March 22, 2023

Bilingualism: the sensitive part of it

You know I’m a huge enthusiast of bilingualism. All three of my children are raised bilingually (Polish and English). I read many books and publications on bilingualism and I feel I am a confident advocate for this phenomenon. However, what struck my attention recently were two stories where bilingualism became a struggle and I wanted to look at those examples to see first, if we can understand bilingualism better, and second, how we can implement bilingualism without sacrificing a child’s overall wellbeing.


Both stories had the same effect: the introduction of the second language affected the child’s speech. In one case, the child stopped speaking all together (in any language) and in the other example, the child started stuttering (mostly in the second language). They both were raised mostly monolingually, started nursery (second example) and then went to school in England (both examples). They were both sensitive children.


So now I’d like to analyse a few points here. The first one is an observation. When we want to raise our child bilingually, we need to be sensitive to their language development in two languages. If there are any amber / red lights flashing that something is not right, we need to analyse this deeper. If needed, we need to first speak with close family about it, then the nursery’s or school’s professionals or seek professional help. This is important to act upon any abnormalities as promptly as possible to avoid more stress for the child and also a worsening of the circumstances. 

Child’s personality

Every child is different. For some children, starting school with no language skills in the second language is absolutely not a problem, and after a few months, they’re nearly fluent, with many friends. However, other children may not react like that. If they’re shy, introverted or perfectionists, they may find it difficult to express themselves in the second language, to make new friends, or speak when knowing they may make mistakes. Also, we know that from around the age of 3-4, children are more prompted to make friends; if they lack language skills, this may impact their social interactions and make them feel worse or lonely.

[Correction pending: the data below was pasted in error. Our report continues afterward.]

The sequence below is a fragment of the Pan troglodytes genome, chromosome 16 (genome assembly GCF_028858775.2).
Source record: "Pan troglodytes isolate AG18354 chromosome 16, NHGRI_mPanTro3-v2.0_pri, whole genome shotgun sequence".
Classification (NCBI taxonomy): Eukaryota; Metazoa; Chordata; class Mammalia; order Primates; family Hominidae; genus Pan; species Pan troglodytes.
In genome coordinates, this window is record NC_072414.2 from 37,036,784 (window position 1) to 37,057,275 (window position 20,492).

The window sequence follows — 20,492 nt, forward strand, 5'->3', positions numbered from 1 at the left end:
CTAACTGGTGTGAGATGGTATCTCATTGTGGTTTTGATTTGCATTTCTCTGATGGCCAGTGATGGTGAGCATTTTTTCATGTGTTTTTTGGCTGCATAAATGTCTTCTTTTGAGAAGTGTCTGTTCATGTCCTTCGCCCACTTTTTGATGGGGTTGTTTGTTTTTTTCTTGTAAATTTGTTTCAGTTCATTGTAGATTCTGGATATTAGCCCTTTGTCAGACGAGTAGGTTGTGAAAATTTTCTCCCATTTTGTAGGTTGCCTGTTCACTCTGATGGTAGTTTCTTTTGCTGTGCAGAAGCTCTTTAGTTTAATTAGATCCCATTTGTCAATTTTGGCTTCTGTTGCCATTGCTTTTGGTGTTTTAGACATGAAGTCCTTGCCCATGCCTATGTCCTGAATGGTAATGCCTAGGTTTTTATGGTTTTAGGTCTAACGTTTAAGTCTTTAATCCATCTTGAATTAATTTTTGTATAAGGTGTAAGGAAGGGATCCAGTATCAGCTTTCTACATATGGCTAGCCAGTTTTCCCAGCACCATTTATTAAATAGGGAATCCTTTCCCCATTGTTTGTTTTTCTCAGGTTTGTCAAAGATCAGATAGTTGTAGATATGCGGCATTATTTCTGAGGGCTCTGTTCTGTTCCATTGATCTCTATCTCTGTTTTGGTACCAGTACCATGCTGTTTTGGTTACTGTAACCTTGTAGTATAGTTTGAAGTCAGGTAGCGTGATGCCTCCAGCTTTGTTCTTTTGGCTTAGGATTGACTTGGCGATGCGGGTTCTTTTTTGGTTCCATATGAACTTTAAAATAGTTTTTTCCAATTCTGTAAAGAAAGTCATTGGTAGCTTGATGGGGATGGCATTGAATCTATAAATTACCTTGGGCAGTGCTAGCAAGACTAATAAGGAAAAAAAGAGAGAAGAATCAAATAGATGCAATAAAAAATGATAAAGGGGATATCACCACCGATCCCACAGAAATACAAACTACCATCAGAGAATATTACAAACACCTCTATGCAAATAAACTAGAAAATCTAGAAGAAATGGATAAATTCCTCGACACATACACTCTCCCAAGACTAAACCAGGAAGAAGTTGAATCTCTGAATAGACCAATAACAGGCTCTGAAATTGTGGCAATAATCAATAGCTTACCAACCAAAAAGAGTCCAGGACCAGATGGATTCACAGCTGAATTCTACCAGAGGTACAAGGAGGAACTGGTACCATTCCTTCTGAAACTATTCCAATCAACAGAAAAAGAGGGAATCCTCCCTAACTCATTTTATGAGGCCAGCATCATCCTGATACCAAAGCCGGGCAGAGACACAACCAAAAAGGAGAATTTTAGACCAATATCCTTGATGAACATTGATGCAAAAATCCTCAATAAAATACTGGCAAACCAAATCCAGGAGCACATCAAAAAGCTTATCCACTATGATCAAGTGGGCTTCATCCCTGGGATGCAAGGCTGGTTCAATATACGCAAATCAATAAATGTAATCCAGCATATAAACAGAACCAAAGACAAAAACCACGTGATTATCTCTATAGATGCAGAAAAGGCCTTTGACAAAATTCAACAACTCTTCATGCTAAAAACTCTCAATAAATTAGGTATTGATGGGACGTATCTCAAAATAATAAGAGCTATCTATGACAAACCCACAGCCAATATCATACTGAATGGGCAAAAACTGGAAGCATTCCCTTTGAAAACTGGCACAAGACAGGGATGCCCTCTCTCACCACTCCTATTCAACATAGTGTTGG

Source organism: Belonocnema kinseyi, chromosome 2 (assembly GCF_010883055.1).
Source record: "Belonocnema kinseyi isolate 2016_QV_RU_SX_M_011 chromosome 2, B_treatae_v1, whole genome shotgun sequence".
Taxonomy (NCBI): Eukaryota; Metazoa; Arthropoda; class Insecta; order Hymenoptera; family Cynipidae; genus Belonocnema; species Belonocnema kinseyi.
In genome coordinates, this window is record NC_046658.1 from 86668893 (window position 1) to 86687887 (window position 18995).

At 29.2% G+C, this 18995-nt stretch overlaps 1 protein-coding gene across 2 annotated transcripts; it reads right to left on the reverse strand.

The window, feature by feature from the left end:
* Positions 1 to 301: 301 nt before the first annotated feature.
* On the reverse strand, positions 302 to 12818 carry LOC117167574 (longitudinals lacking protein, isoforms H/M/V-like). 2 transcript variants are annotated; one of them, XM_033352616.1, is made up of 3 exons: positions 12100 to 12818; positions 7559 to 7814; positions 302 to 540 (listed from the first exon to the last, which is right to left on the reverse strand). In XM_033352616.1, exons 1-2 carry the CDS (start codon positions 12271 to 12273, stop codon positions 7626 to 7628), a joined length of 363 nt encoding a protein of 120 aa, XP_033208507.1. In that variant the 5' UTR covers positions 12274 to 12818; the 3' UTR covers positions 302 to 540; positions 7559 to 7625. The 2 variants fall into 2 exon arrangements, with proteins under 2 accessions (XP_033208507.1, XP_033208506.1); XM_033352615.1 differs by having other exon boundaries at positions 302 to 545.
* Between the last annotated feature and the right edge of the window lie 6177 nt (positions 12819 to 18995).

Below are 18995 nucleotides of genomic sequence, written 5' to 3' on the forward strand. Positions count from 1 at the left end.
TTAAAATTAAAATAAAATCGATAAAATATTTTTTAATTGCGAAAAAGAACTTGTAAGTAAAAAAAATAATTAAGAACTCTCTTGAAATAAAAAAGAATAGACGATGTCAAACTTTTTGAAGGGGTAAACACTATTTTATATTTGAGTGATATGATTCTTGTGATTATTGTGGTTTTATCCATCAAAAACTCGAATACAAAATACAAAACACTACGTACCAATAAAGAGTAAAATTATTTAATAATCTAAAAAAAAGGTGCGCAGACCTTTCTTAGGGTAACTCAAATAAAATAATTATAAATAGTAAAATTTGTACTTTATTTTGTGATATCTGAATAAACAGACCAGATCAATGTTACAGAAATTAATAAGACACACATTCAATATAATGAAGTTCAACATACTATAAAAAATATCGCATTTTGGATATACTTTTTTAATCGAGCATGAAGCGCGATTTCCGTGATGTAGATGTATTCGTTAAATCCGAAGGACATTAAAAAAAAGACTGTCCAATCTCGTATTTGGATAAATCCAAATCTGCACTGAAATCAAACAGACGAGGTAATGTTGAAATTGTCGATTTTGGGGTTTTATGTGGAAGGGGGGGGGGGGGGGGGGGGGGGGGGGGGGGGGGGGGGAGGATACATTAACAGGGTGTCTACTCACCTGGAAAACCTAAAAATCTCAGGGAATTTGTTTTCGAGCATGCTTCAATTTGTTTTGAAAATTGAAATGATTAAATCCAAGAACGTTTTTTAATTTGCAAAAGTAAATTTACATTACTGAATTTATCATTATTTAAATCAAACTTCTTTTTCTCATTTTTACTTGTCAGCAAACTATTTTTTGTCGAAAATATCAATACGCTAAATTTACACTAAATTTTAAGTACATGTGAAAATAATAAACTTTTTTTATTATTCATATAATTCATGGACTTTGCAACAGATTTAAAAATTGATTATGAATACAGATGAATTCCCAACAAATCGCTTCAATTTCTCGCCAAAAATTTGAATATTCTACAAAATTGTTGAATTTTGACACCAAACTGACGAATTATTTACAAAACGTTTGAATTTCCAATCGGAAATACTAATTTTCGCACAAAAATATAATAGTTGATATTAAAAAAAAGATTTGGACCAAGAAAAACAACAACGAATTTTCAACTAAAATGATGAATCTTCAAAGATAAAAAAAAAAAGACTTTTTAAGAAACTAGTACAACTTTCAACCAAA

When I started my bilingual journey, I was certain how I wanted to have it organised. We spoke mostly Polish at home and English was the language of formal education. However, when we started home-schooling two years ago, this whole philosophy was turned upside down, because suddenly, I needed to speak to them both in Polish and English. I did that (although, our bilingual system is still a bit chaotic; I need to rethink it!). I adapted and I’m glad I did that, because I could observe my middle daughter gaining language skills in two languages, and being more and more confident in using both of them. I could see her struggles and victories and I could comfort her or celebrate with her at the time. With a multilingual family, it’s important to remember flexibility when it comes to plans / routines / goals; we’re humans and we need to adapt our visions to the given reality. I’m not speaking here about giving up, but more about finding ways to accommodate new circumstances or adapting our plans to our children’s actual language needs.

How do you find your child’s bilingualism? What’s your language routine (especially if you’re home-schooling)? Please let me know in the comments below.